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> A change in reporting your HbA1c results

HbA1c Explained


From 1 June 2009, the way in which HbA1c results are reported in the UK has started to change. There will be no change to the way you do or record your home blood glucose monitoring. This leaflet explains why HbA1c results has started to change and how this will happen.

What is HbA1c?

Glucose in the blood sticks to haemoglobin in red blood cells, making glycosolated haemoglobin, called haemoglobin A1c or HbA1c. Red blood cells live for about 8 12 weeks before being replaced so the HbA1c test tells you how well controlled your blood glucose has been over the previous 2-3 months. The more glucose in your blood, the more HbA1c will be present, so the level reported will be higher.

What does it tell us?

The better your blood glucose control the less chance there is of you developing diabetes complications such as eye, kidney or nerve damage, heart disease or stroke.

The HbA1c test tells you whether you are on target to keep your risk of complications as low as possible.

Why measure Hba1C?

Because blood glucose levels vary throughout the day and from day to day, HbA1c is usually measured every 3-6 months. The results show if your blood glucose control has altered in response to changes in your diet, physical activity or medication.

HbA1C results and target

For most HbA1C results used to be given just as a percentage. For most people with diabetes the HbA1C target is around 7%. However, you should have agreed your own individual target with your health care team, as sometimes a different target might be more appropriate. For example, if you have had a lot of problems with low blood glucose levels (hypos), a higher target might be appropriate.

What has changed?

Laboratories in the UK have changed the way in which HbA1C is reported. The International Federation of Clinical Chemistry (IFCC) has put forward a new reference measurement method after discussion with diabetes groups worldwide. This will make comparing HbA1c results from different laboratories and from research trials throughout the world much easier.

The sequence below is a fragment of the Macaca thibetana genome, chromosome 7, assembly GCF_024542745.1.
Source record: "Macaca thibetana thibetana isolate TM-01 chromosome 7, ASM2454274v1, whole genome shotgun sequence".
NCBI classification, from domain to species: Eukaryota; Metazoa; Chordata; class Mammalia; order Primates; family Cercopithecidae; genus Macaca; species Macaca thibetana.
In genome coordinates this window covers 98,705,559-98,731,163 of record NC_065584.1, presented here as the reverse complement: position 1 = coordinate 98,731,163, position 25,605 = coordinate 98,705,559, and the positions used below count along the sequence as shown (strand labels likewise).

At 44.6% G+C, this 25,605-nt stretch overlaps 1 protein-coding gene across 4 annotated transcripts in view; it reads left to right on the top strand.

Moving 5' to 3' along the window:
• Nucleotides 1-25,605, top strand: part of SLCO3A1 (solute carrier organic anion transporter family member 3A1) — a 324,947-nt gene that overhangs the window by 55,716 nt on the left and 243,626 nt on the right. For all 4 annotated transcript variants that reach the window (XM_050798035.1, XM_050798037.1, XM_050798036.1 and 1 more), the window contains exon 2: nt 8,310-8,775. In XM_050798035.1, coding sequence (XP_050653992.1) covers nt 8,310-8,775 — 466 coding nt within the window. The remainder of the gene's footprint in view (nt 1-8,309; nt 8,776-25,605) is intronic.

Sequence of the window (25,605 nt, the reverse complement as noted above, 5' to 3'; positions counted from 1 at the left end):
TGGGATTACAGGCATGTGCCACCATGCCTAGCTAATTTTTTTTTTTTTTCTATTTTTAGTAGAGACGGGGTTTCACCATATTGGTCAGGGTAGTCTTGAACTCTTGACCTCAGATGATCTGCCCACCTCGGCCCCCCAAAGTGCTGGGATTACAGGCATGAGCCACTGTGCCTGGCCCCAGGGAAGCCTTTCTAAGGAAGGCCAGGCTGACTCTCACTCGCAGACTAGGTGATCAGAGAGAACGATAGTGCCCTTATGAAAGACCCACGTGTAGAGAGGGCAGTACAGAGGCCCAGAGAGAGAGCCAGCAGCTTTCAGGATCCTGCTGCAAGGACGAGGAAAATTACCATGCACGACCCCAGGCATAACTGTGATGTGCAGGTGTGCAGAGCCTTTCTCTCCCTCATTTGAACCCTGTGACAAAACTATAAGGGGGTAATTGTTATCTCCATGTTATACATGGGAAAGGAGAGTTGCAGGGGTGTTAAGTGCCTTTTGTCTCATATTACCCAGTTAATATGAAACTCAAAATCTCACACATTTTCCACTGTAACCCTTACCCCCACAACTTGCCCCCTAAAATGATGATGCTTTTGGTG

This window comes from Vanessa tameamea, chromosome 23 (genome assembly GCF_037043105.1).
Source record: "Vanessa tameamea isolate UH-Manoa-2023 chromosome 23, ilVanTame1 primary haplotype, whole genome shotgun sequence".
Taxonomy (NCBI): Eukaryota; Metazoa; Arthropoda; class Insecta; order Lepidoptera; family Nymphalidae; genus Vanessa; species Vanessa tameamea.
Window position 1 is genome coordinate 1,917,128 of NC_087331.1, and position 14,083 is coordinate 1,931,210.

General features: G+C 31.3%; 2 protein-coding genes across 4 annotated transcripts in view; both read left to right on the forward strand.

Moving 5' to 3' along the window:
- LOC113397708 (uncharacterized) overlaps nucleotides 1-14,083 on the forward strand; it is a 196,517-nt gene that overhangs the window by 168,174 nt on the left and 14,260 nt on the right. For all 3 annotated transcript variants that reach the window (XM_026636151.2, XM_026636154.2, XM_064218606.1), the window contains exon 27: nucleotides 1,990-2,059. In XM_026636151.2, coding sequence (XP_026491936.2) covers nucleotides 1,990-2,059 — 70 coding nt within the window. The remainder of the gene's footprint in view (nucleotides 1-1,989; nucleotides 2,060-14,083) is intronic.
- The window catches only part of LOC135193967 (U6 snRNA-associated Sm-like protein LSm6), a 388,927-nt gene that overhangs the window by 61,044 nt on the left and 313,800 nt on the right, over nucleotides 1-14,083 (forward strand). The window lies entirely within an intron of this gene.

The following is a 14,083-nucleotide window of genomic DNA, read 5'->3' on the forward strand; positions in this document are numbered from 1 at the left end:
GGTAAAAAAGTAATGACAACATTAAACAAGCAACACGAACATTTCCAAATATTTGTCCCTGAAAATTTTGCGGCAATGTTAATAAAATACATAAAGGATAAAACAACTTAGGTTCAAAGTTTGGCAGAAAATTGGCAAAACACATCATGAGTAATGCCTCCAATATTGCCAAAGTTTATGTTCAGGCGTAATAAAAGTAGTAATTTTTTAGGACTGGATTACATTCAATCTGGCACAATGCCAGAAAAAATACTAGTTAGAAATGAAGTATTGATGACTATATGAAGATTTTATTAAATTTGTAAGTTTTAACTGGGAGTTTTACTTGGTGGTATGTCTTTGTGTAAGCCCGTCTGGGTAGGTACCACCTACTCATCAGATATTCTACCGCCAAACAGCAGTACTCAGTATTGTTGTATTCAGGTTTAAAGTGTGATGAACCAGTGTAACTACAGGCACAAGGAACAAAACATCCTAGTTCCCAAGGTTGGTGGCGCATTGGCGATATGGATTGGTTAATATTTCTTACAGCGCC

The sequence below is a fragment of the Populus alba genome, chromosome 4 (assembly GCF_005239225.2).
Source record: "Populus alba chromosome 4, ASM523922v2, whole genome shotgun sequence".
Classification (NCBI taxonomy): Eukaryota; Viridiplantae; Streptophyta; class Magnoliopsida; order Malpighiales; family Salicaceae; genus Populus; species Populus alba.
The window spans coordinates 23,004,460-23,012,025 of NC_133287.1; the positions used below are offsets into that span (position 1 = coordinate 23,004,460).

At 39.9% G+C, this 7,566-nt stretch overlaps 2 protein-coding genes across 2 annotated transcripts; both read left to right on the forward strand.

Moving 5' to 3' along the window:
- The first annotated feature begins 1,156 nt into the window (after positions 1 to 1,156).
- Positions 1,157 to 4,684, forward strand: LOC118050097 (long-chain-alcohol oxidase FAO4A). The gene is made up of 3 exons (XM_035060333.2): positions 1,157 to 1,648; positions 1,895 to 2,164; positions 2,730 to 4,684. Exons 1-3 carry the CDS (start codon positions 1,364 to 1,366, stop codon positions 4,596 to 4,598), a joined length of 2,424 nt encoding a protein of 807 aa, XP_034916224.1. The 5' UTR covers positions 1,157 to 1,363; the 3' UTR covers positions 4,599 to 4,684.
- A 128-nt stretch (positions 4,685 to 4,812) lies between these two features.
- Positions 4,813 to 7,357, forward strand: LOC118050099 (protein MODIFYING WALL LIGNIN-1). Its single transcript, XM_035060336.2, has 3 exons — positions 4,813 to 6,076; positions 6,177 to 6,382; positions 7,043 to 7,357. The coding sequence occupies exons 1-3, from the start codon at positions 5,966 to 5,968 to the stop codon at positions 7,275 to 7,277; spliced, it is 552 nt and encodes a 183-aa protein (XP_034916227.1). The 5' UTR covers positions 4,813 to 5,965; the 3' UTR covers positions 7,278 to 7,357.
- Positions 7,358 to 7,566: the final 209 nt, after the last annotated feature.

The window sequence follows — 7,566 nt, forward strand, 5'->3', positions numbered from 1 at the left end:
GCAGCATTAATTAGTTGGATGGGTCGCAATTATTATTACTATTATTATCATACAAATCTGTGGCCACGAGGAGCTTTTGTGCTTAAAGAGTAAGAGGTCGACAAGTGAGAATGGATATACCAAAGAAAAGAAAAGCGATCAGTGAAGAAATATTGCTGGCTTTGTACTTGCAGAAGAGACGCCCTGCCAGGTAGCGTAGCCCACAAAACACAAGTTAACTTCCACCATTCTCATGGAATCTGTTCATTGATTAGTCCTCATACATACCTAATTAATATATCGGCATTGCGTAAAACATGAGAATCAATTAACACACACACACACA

What are the IFCC HbA1c results?

The way the results will be given is very different from what is known as the DCCT aligned results, but the test will still give you the same basic information about what your glucose control has been over the last 2-3 months. The measurement will be in millimoles per mol (mmol/mol) instead of percentage (%)

Here is how the results compare:

HbA1c (DCCT) HbA1c (IFCC)
(%) (mmol/mol)
6.0 42
6.5 48
7.0 53
7.5 59
8.0 64
9.0 75
10.0 86
11.0 97
12.0 108

How will the targets change?

The equivalent of an HbA1c target of 7 % is an HbA1c (IFCC) target of 53 mmol/mol. (See the table above).

When will this happen?

The IFCC units for HbA1c are obviously very different from those currently in use. Everyone will need time to become familiar with these units, and how they compare with the current result. So from 1 June 2009, all HbA1c results in the UK will be given in both units: HbA1c (DCCT) %, and HbA1c (IFCC) mmol/mol. This dual reporting will continue until November 2011. So for example, the report of your HbA1c result might read:

HbA1c (DCCT) 6.9%

HbA1c (IFCC) 51 mmol/mol

The fact that the number is higher does not mean there is more glucose in your blood. It is just a different way of expressing the same thing.

When is the changeover to only IFCC units?

From November 2011, results will be given only as the HbA1c (IFCC) in mmol/mol.

If you have any questions or concerns about this please contact your diabetes specialist nurse, practice nurse, GP or the Diabetes UK Careline 0845 120 2960 or visit www.diabetes.org.uk.

View the pdf version of this leaflet


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